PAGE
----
Description
Creator
Francis Towne (1739 - 1816)
Title(s)
  • Temple of Bacchus Two Miles from Rome
Date
1780
Medium
Pencil, pen and black ink, watercolour with gum
Dimensions
  • image height 229mm,
  • image length 321mm
Mount
mounted by the artist
Inscription
  • sheet, recto, lower right
  • “F Towne / Rome. No8”
  • in brown ink
Inscription
  • artist's mount, verso
  • “No.8, / Temple of Bacchus 2 miles from Rome [indistinct date scratched out] / Rome Francis Towne delt. / 1780[in dark brown ink]”
Object Type
Watercolour

Collection
Catalogue Number
FT178
Description Sources
Examination; Museum records (image)

Provenance

Bequeathed by the artist in 1816 to James White of Exeter (1744–1825), who gave it in 1816 to the present owner, the British Museum, London (Nn.2.08).

Associated People & Organisations

British Museum
James White (1744 - 1825)
Exhibition History
Exhibition of Original Drawings at the Gallery, No.20 Lower Brook Street, Grosvenor Square, 20 Lower Brook Street, 1805, no. 140 or 141 as 'Temple of Bacchus in the middle distance'
Light, time, legacy: Francis Towne’s watercolours of Rome, British Museum, 2016
Bibliography
Laurence Binyon, Catalogue of Drawings by British Artists and Artists of Foreign Origin Working in Great Britain Preserved in the Department of Prints and Drawings in the British Museum, Trustees of the British Museum: London, 1907, p. 199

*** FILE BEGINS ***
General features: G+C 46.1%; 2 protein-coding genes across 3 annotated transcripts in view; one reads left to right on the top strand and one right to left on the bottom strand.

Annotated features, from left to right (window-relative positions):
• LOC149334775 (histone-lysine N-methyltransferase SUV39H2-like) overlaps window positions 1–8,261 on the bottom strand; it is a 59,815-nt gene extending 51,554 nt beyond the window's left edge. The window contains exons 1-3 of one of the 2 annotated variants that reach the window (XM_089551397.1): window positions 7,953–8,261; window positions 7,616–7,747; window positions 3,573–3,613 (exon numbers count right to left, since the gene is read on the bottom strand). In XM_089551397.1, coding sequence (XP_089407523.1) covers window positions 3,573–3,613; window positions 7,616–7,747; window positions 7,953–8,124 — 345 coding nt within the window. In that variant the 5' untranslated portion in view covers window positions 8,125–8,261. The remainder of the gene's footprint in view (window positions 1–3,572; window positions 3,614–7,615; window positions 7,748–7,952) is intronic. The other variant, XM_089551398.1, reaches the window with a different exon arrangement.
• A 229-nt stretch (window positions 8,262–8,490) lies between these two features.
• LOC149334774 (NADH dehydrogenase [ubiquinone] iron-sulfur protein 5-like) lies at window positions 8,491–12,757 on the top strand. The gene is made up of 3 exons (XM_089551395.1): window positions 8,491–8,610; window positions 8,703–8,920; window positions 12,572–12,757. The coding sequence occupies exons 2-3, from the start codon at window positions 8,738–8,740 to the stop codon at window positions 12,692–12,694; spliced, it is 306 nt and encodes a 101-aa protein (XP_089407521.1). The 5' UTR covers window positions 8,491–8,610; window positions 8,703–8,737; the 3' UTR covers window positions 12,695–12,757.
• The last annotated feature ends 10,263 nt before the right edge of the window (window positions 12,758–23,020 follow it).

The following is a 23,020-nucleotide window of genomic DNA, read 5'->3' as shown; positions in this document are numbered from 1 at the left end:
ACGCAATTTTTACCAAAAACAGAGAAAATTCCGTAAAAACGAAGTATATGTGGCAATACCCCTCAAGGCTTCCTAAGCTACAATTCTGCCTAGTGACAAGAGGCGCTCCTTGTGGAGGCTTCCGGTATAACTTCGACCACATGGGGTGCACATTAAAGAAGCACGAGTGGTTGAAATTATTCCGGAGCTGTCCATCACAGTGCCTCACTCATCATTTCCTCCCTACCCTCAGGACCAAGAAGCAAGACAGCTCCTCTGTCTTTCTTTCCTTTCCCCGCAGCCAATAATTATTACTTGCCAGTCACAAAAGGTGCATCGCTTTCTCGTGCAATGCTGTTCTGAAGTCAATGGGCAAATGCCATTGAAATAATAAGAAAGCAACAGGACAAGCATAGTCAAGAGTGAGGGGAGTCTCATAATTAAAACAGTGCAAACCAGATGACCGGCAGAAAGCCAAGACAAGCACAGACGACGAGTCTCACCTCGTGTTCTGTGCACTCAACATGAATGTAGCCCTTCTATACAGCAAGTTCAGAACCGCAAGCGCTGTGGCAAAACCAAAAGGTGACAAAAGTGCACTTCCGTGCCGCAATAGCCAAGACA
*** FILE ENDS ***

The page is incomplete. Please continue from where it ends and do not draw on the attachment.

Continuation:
Adrian Bury, Francis Towne - Lone Star of Water-Colour Painting, Charles Skilton: London, 1962, p. 123
Martin Hardie, Water-Colour Painting in Britain, ed. Dudley Snelgrove, London: B. T. Batsford, 1966, p. 120

Comment

ca.1752-56 (undated), black chalk and stump on buff Italian paper

The left portion of this picture depicts the Church of S. Agnese fuori della Mura (St Agnes outside the Walls) on the Via Nomentana, which is the path curving around the foreground area and stretching into the left distance. In the centre are the ruins of a fourth-century basilica, and to its right is the mausoleum of the Emperor Constantine’s daughter, Constanza, which had by Towne’s visit long been converted for use as the Christian church dedicated to her. The Roman origins of these buildings, and in particular the mosaics in S. Constanza, gave rise to their identification as a temple of Bacchus. The site is near Martinelli’s Vineyard, where British artists, including Thomas Jones, John “Warwick” Smith, and Towne himself, were active (see FT180, FT225). Jones drew S. Agnese, from the same viewpoint as Towne, in one of his Roman sketchbooks,1 as did John “Warwick” Smith and John Soane.2 All were perhaps following the example of Jones’s old master Richard Wilson, who made at least two versions of this view, including one for the Earl of Dartmouth.3 Towne made an oil version of this drawing dated 1801 (FT627).

by Richard Stephens

Footnotes

  1. 1 British Museum, Department of Prints and Drawings, dated 23 March 1777 (1981,0516.17.52).
  2. 2 W. Byrne after John “Warwick” Smith, The Church of S Agnese fuori della Mura, 1792; Soane Museum drawings, Drawer 45, Set 3, no.3.
  3. 3 Richard Wilson: The Church of S Agnese fuori della Mura, ca. 1753–4 (Ford 1951).

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